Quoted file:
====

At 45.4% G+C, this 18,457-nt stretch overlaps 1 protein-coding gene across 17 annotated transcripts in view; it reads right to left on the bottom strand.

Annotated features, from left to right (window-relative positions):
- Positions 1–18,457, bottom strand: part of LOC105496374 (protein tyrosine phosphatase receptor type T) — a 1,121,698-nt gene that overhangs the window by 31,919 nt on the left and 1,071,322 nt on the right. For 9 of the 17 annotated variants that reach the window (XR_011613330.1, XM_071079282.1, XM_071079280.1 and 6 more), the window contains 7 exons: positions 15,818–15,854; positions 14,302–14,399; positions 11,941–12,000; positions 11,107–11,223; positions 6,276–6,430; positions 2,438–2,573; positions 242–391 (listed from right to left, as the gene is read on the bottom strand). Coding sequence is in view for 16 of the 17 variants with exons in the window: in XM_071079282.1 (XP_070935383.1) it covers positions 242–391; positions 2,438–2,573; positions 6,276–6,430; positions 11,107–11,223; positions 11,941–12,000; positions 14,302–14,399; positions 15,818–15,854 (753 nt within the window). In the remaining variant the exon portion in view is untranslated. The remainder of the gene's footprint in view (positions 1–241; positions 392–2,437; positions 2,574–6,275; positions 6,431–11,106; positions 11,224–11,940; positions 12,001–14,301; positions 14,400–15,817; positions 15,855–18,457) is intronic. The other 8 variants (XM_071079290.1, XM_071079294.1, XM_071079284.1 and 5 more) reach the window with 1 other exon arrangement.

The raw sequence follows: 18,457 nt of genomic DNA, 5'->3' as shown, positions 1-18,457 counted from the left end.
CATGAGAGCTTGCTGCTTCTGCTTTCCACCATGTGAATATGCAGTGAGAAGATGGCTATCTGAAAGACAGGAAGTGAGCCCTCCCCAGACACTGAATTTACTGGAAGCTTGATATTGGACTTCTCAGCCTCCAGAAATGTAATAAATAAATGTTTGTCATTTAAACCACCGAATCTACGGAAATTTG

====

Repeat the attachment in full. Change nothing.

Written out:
At 45.4% G+C, this 18,457-nt stretch overlaps 1 protein-coding gene across 17 annotated transcripts in view; it reads right to left on the bottom strand.

Annotated features, from left to right (window-relative positions):
- Positions 1–18,457, bottom strand: part of LOC105496374 (protein tyrosine phosphatase receptor type T) — a 1,121,698-nt gene that overhangs the window by 31,919 nt on the left and 1,071,322 nt on the right. For 9 of the 17 annotated variants that reach the window (XR_011613330.1, XM_071079282.1, XM_071079280.1 and 6 more), the window contains 7 exons: positions 15,818–15,854; positions 14,302–14,399; positions 11,941–12,000; positions 11,107–11,223; positions 6,276–6,430; positions 2,438–2,573; positions 242–391 (listed from right to left, as the gene is read on the bottom strand). Coding sequence is in view for 16 of the 17 variants with exons in the window: in XM_071079282.1 (XP_070935383.1) it covers positions 242–391; positions 2,438–2,573; positions 6,276–6,430; positions 11,107–11,223; positions 11,941–12,000; positions 14,302–14,399; positions 15,818–15,854 (753 nt within the window). In the remaining variant the exon portion in view is untranslated. The remainder of the gene's footprint in view (positions 1–241; positions 392–2,437; positions 2,574–6,275; positions 6,431–11,106; positions 11,224–11,940; positions 12,001–14,301; positions 14,400–15,817; positions 15,855–18,457) is intronic. The other 8 variants (XM_071079290.1, XM_071079294.1, XM_071079284.1 and 5 more) reach the window with 1 other exon arrangement.

The raw sequence follows: 18,457 nt of genomic DNA, 5'->3' as shown, positions 1-18,457 counted from the left end.
CATGAGAGCTTGCTGCTTCTGCTTTCCACCATGTGAATATGCAGTGAGAAGATGGCTATCTGAAAGACAGGAAGTGAGCCCTCCCCAGACACTGAATTTACTGGAAGCTTGATATTGGACTTCTCAGCCTCCAGAAATGTAATAAATAAATGTTTGTCATTTAAACCACCGAATCTACGGAAATTTG